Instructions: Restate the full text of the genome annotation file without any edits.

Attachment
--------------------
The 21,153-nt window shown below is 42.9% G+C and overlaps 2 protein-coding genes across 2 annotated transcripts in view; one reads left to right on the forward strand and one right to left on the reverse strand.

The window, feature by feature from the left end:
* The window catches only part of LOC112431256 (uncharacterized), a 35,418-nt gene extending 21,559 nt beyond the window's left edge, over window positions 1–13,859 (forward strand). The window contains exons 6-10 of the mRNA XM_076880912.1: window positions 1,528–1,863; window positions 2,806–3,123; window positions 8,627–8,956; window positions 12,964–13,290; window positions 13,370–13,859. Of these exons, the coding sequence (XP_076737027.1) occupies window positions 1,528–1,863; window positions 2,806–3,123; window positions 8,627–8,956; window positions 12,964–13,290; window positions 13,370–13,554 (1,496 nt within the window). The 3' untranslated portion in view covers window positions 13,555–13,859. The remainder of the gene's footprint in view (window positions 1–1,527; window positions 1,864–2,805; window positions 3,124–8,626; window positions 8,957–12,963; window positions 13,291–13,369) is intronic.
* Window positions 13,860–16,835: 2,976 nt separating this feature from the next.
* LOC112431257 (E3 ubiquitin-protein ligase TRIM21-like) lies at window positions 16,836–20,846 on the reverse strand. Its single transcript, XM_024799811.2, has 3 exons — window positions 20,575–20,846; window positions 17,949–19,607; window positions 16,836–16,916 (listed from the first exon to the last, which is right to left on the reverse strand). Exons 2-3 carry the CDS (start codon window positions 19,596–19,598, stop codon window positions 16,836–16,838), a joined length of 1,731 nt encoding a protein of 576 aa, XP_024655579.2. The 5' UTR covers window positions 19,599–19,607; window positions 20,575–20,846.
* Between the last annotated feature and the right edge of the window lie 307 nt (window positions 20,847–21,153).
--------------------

The 21,153-nt window shown below is 42.9% G+C and overlaps 2 protein-coding genes across 2 annotated transcripts in view; one reads left to right on the forward strand and one right to left on the reverse strand.

The window, feature by feature from the left end:
* The window catches only part of LOC112431256 (uncharacterized), a 35,418-nt gene extending 21,559 nt beyond the window's left edge, over window positions 1–13,859 (forward strand). The window contains exons 6-10 of the mRNA XM_076880912.1: window positions 1,528–1,863; window positions 2,806–3,123; window positions 8,627–8,956; window positions 12,964–13,290; window positions 13,370–13,859. Of these exons, the coding sequence (XP_076737027.1) occupies window positions 1,528–1,863; window positions 2,806–3,123; window positions 8,627–8,956; window positions 12,964–13,290; window positions 13,370–13,554 (1,496 nt within the window). The 3' untranslated portion in view covers window positions 13,555–13,859. The remainder of the gene's footprint in view (window positions 1–1,527; window positions 1,864–2,805; window positions 3,124–8,626; window positions 8,957–12,963; window positions 13,291–13,369) is intronic.
* Window positions 13,860–16,835: 2,976 nt separating this feature from the next.
* LOC112431257 (E3 ubiquitin-protein ligase TRIM21-like) lies at window positions 16,836–20,846 on the reverse strand. Its single transcript, XM_024799811.2, has 3 exons — window positions 20,575–20,846; window positions 17,949–19,607; window positions 16,836–16,916 (listed from the first exon to the last, which is right to left on the reverse strand). Exons 2-3 carry the CDS (start codon window positions 19,596–19,598, stop codon window positions 16,836–16,838), a joined length of 1,731 nt encoding a protein of 576 aa, XP_024655579.2. The 5' UTR covers window positions 19,599–19,607; window positions 20,575–20,846.
* Between the last annotated feature and the right edge of the window lie 307 nt (window positions 20,847–21,153).